Joy of Museums

Museums, Art Galleries and Historical Sites

“The Card Players” by Paul Cézanne (MET)

“The Card Players” by Paul Cézanne

“The Card Players” by Paul Cézanne

“The Card Players” by  Paul Cézanne is one in a series of five oil paintings by the French Post-Impressionist artist painted during Cézanne’s final periods in the early 1890s. This version is composed of four figures, featuring three card players at the forefront, seated at a table, with one spectator behind. It has been speculated that Cézanne added the spectator and the pipes on the wall to give depth to the painting. There is tension in the way the various players are contrasted by colour, light and shadow, the shape of hats and the clothing all representing confrontation through opposites.

Cézanne’s created many preparatory works for the Card Players paintings, which indicates his commitment to this series of pictures. Rather than posing his players in group playing cards, Cézanne made studies of them individually and only brought them together in his paintings. Many different farm workers came to sit for him over the period of this project, often smoking their clay pipes. Cézanne experimented with his compositions, striving to express the essence of these farm workers and their traditional card game. This project resulted in five closely related paintings of different sizes showing men seated at a rustic table playing cards. One version of The Card Players was sold in 2011 to the Royal Family of Qatar for a price variously estimated at over $250 million making it the third or fourth most expensive work of art ever sold.

Paul Cézanne

Paul Cézanne was a Post-Impressionist painter who laid the foundations of the transition from the 19th-century Impressionism to the 20th century’s Cubism. Both Matisse and Picasso have remarked that Cézanne “is the father of us all.” Cézanne’s art is characterised by repetitive, exploratory small brushstrokes that build up to form complex colour fields, demonstrating his intense study of his subjects.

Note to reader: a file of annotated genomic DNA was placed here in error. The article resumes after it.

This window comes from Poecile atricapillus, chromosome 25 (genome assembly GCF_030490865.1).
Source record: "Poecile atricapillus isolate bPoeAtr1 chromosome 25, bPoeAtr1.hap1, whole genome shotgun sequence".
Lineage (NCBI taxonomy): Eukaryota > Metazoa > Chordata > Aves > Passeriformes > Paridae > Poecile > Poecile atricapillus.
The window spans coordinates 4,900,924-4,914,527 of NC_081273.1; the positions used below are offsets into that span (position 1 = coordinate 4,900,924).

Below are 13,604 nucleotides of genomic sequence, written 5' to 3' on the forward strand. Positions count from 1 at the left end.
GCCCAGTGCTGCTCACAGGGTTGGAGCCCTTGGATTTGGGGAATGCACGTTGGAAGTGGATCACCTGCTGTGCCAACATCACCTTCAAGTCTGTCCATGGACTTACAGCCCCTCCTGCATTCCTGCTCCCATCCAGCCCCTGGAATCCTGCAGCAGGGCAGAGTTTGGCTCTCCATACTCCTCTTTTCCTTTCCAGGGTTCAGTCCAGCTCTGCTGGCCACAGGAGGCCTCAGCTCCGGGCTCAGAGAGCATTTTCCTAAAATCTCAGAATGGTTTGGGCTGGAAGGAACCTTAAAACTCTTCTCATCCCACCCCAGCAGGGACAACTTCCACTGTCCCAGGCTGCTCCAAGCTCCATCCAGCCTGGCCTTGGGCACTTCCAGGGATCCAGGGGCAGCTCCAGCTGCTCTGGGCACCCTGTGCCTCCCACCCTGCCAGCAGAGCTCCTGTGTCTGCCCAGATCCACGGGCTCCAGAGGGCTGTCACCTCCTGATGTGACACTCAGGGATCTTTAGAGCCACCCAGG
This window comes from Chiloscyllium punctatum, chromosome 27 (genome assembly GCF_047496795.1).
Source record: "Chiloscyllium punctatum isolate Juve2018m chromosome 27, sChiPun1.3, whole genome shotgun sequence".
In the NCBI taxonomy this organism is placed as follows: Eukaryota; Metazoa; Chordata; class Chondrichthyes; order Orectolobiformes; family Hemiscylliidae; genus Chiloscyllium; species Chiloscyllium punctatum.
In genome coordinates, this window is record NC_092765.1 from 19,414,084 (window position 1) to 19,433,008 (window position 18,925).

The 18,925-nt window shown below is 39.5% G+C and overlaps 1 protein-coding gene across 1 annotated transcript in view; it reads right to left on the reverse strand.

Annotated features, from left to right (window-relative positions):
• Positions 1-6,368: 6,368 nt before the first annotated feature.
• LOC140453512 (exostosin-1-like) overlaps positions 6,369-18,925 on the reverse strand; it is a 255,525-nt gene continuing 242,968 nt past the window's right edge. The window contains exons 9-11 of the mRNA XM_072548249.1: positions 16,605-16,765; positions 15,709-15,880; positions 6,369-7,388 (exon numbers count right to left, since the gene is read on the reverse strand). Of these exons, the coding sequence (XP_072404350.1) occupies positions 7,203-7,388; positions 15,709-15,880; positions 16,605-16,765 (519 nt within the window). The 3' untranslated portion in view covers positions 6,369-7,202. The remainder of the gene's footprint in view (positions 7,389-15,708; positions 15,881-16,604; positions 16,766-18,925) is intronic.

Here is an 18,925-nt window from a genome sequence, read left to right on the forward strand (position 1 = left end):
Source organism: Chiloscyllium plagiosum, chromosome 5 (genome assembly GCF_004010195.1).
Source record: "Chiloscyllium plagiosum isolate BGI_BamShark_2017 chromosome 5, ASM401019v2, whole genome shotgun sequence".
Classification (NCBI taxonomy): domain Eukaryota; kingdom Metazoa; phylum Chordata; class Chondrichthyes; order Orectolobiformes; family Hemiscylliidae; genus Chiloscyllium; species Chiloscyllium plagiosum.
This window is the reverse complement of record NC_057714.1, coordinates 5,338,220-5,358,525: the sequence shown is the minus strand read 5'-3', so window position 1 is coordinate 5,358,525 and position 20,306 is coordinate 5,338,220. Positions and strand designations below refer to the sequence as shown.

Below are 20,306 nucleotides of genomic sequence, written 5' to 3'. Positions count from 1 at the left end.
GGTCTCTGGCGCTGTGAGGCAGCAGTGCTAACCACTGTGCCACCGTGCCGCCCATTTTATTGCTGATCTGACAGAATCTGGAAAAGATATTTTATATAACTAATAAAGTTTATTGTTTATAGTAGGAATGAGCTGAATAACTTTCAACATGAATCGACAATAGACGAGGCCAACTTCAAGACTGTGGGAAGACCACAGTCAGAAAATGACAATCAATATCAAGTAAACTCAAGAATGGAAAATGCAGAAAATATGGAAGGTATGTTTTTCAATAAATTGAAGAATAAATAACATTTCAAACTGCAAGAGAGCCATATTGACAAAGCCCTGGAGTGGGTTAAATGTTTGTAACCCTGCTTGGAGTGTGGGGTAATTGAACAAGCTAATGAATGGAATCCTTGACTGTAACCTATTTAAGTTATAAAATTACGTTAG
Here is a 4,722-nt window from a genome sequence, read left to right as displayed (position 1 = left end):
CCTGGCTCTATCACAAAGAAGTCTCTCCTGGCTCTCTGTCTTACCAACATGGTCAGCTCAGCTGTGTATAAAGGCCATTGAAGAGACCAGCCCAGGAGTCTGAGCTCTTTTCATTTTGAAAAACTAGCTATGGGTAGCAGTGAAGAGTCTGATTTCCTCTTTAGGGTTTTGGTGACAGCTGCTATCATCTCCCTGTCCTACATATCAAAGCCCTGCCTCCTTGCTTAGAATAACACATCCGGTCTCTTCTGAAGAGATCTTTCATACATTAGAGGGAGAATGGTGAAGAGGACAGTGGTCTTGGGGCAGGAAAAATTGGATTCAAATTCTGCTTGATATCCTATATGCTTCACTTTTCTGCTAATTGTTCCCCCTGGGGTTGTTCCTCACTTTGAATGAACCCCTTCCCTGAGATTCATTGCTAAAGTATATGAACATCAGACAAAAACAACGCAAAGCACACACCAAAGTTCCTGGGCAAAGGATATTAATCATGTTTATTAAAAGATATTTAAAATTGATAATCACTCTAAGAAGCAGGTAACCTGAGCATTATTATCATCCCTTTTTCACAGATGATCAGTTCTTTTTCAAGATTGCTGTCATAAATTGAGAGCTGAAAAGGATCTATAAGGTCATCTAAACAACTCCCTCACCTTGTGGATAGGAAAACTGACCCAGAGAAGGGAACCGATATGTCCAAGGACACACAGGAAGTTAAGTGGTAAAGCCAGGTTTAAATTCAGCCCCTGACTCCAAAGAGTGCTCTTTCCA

• Cézanne produced a significant number of studies and preparatory drawings for the “Card Players” series. Yet some people believe that the best art needs to be spontaneous. What do you think?
  • The “Card Players” series consists of five paintings in which each version varies in size, the number of players, and the setting in which the game takes place. What was Cézanne trying to explore with this subject?
  • Cézanne’s portraits in this series lack drama, narrative, and characterisation. Why are they highly regarded and valuable?

The Card Players

  • Title:                         The Card Players
  • Artist:                       Paul Cézanne
  • Year:                         1890 – 1892
  • Medium:                  Oil on canvas
  • Dimensions             65 × 81 cm (25.5 × 31.8 in)
  • Museum:                  Metropolitan Museum of Art – MET

Paul Cézanne

  • Name:                   Paul Cézanne
  • Born:                     1839 – Aix-en-Provence, France
  • Died:                     1906 (aged 67) – Aix-en-Provence, France
  • Nationality:           French
  • Movement:           Post-Impressionism

Explore the Metropolitan Museum of Art

MET European Paintings Collection

MET Modern and Contemporary Art Collection

MET Greek and Roman Art Collection

MET Egyptian Art Collection

MET Asian Art Collection

MET Ancient Near Eastern Art Collection

MET American Wing Collection

MET Islamic Art Collection

MET Arts of Africa, Oceania and the Americas Collection

MET European Sculpture and Decorative Arts Collection

MET Medieval Art Collection

MET Drawings and Prints Collection

MET Costume Institute Collection

MET Arms and Armor Collection

MET Photograph Collection

MET Musical Instrument Collection

Explore the MET


“Of course one should not drink much, but often.”
– Henri de Toulouse-Lautrec


Photo Credit: Paul Cézanne [Public domain], via Wikimedia Commons